Dear Matthew Alice:
My daughter is on a swim team and also plays water polo. Almost every evening she comes home with her hair wet from the pool water. This drives our cat, Mickey, completely wild. He rubs his face over her head and even tries to playfully bite her scalp. I've also noticed that he gets "drugged" like this when I'm using certain cleaning products. Is it something about the chlorine? If so, what is it about chlorine that intoxicates him almost the same way that catnip does?
-- Ila Schmidt, Carlsbad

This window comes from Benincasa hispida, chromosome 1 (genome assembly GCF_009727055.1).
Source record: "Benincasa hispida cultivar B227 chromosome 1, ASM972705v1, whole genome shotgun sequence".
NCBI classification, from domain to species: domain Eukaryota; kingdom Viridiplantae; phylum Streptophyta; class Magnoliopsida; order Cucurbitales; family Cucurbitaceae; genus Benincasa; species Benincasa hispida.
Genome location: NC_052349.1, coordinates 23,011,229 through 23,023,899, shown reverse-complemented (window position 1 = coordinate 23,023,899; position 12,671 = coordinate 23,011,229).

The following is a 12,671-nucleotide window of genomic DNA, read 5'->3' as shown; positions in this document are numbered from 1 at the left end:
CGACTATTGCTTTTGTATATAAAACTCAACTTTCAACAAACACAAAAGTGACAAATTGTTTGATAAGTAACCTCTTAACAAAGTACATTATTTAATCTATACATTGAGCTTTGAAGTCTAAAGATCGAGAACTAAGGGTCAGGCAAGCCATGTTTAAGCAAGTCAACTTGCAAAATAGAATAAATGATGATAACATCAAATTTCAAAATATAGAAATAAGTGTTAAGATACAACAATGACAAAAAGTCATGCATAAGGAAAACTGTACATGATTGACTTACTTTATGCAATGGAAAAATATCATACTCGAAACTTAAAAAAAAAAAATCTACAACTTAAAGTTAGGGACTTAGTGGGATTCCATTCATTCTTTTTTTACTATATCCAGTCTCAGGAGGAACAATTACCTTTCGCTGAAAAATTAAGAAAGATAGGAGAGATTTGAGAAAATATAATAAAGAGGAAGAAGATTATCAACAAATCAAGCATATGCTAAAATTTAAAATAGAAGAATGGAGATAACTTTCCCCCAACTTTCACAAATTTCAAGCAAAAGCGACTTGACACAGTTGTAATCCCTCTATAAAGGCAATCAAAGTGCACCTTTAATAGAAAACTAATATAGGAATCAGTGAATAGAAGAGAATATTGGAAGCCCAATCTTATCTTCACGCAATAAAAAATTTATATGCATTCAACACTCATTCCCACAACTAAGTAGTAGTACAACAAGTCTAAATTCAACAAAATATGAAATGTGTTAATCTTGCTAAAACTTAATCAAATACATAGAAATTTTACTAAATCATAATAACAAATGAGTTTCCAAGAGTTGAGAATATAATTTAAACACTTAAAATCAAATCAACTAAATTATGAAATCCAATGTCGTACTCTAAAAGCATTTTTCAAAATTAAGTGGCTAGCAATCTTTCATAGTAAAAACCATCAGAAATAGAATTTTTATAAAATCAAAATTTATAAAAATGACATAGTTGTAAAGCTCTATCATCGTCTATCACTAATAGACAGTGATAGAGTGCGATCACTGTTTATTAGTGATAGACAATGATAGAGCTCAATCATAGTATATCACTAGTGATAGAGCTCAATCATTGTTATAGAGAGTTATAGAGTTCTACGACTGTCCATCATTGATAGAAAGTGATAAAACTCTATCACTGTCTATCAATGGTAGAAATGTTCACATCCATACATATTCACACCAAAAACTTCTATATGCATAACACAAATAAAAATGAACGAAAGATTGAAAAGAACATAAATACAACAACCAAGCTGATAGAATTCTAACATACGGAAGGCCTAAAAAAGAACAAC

Okay, we give up. The inscrutable Mickey Schmidt has baffled vets from here to UC-Davis with his antics. But if you keep after 'em long enough, nip at their heels, yap loud enough, you can get a scientist to offer an educated guess, even when they admit there's no solid science to back it up. So consider this bit of speculation from a cat-owning vet. (When the idea was dragged on a string in front of a couple of other vets, they didn't pounce on it eagerly, but they didn't throw up fur balls either, so...) Fact: Other than the active ingredient in catnip, there's no known chemical odor that stimulates cats' pleasure centers and sends them into goofyville. If Mickey's snorting Comet, well, he may not be a cat at all. Could someday be a fact if we can get the research funding: The chewing/rubbing may be an attempt to rid your daughter of the alien smell of chlorine and reestablish Mickey's "ownership" of your daughter's head. (Cats have scent glands around their mouths. When they rub against things, they're marking their territories.) Mickey knows how your daughter is supposed to smell, and it's not like chlorine. The vet who offered this notion said her cat behaves in a similar way when her wet hair smells like shampoo. A fact around the Alice house: This is what you get for owning one.